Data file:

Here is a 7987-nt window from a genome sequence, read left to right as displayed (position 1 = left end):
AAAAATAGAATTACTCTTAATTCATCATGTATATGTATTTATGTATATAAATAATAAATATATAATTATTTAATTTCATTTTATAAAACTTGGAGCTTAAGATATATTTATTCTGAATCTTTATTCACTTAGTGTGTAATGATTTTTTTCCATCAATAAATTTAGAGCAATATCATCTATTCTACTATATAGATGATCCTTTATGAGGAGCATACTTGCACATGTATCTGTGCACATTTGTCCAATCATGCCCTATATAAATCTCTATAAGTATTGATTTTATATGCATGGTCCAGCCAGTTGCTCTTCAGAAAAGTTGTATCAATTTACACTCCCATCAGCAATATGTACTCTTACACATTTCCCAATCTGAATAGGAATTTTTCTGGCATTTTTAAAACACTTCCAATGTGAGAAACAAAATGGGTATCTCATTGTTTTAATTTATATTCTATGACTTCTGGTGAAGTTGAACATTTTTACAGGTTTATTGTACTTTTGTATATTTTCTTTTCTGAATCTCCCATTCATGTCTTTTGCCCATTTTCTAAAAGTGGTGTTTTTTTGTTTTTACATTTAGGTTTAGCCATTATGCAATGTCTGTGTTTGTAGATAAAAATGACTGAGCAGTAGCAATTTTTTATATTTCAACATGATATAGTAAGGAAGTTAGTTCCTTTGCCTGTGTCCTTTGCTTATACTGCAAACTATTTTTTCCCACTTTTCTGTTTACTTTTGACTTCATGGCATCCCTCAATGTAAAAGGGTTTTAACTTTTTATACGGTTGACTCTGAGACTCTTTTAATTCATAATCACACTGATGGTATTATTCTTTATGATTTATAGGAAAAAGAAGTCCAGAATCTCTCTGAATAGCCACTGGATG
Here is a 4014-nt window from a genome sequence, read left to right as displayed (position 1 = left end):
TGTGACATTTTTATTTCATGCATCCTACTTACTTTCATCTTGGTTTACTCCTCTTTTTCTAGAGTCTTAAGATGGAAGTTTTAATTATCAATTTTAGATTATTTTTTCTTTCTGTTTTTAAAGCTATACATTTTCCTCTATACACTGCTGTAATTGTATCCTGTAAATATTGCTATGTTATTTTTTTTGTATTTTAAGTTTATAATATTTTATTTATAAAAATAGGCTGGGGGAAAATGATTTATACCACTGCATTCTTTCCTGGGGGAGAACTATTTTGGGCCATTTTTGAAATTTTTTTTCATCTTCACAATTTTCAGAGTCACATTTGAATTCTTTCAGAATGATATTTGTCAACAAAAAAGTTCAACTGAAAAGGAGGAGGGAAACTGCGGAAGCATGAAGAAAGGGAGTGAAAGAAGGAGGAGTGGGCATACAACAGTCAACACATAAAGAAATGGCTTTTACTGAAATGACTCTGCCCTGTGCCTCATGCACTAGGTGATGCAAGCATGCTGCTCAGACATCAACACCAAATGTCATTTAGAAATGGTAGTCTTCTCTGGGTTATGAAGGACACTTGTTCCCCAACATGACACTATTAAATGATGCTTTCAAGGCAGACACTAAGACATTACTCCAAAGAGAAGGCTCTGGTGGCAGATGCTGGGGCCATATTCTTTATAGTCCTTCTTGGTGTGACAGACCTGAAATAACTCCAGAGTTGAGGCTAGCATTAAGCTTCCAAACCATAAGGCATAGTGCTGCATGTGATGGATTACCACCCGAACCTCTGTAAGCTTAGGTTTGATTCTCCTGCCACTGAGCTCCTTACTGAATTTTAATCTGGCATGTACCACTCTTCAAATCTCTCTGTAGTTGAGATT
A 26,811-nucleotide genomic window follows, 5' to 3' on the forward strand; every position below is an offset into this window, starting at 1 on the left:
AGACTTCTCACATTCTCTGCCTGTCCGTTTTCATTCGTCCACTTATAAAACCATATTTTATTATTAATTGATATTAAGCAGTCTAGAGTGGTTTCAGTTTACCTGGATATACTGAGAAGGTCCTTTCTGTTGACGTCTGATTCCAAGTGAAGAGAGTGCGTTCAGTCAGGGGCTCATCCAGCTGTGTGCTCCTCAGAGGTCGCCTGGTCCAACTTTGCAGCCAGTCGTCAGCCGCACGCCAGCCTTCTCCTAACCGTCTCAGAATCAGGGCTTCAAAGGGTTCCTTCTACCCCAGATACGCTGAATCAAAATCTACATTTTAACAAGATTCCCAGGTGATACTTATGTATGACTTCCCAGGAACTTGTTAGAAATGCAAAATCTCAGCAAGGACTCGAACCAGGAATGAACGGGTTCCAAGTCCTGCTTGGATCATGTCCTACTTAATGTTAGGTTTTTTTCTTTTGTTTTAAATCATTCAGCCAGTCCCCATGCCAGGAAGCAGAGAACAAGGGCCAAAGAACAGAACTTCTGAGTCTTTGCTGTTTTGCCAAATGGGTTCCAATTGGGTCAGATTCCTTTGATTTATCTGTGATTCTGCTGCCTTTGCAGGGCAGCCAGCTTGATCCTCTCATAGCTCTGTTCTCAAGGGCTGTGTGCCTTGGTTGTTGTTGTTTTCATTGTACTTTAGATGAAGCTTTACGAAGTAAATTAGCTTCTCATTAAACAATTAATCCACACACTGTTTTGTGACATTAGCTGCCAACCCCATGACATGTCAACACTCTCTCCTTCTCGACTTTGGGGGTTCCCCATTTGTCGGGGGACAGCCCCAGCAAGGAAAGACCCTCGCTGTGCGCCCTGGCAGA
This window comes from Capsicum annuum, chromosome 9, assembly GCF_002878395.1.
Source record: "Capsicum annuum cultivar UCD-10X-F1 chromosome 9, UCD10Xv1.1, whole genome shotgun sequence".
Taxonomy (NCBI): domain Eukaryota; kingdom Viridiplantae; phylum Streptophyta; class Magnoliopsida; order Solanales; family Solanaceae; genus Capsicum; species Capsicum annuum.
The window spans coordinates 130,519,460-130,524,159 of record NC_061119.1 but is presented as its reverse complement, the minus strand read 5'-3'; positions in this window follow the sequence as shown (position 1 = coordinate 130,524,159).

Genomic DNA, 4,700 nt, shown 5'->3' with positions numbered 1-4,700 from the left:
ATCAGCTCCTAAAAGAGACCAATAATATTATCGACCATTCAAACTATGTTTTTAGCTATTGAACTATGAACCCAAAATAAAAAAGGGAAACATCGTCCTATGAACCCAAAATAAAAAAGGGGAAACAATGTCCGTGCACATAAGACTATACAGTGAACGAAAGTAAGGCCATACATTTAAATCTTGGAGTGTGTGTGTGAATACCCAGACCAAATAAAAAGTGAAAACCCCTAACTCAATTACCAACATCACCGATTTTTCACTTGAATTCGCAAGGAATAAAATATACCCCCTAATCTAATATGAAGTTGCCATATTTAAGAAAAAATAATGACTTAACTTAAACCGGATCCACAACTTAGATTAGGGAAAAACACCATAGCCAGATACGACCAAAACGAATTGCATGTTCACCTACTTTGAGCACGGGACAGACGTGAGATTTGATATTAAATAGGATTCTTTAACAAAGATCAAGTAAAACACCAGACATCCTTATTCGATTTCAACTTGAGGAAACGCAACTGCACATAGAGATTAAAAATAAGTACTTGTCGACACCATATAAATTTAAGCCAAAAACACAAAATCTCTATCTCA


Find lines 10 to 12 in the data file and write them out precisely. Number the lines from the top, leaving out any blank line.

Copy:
The window spans coordinates 130,519,460-130,524,159 of record NC_061119.1 but is presented as its reverse complement, the minus strand read 5'-3'; positions in this window follow the sequence as shown (position 1 = coordinate 130,524,159).

Genomic DNA, 4,700 nt, shown 5'->3' with positions numbered 1-4,700 from the left:
ATCAGCTCCTAAAAGAGACCAATAATATTATCGACCATTCAAACTATGTTTTTAGCTATTGAACTATGAACCCAAAATAAAAAAGGGAAACATCGTCCTATGAACCCAAAATAAAAAAGGGGAAACAATGTCCGTGCACATAAGACTATACAGTGAACGAAAGTAAGGCCATACATTTAAATCTTGGAGTGTGTGTGTGAATACCCAGACCAAATAAAAAGTGAAAACCCCTAACTCAATTACCAACATCACCGATTTTTCACTTGAATTCGCAAGGAATAAAATATACCCCCTAATCTAATATGAAGTTGCCATATTTAAGAAAAAATAATGACTTAACTTAAACCGGATCCACAACTTAGATTAGGGAAAAACACCATAGCCAGATACGACCAAAACGAATTGCATGTTCACCTACTTTGAGCACGGGACAGACGTGAGATTTGATATTAAATAGGATTCTTTAACAAAGATCAAGTAAAACACCAGACATCCTTATTCGATTTCAACTTGAGGAAACGCAACTGCACATAGAGATTAAAAATAAGTACTTGTCGACACCATATAAATTTAAGCCAAAAACACAAAATCTCTATCTCA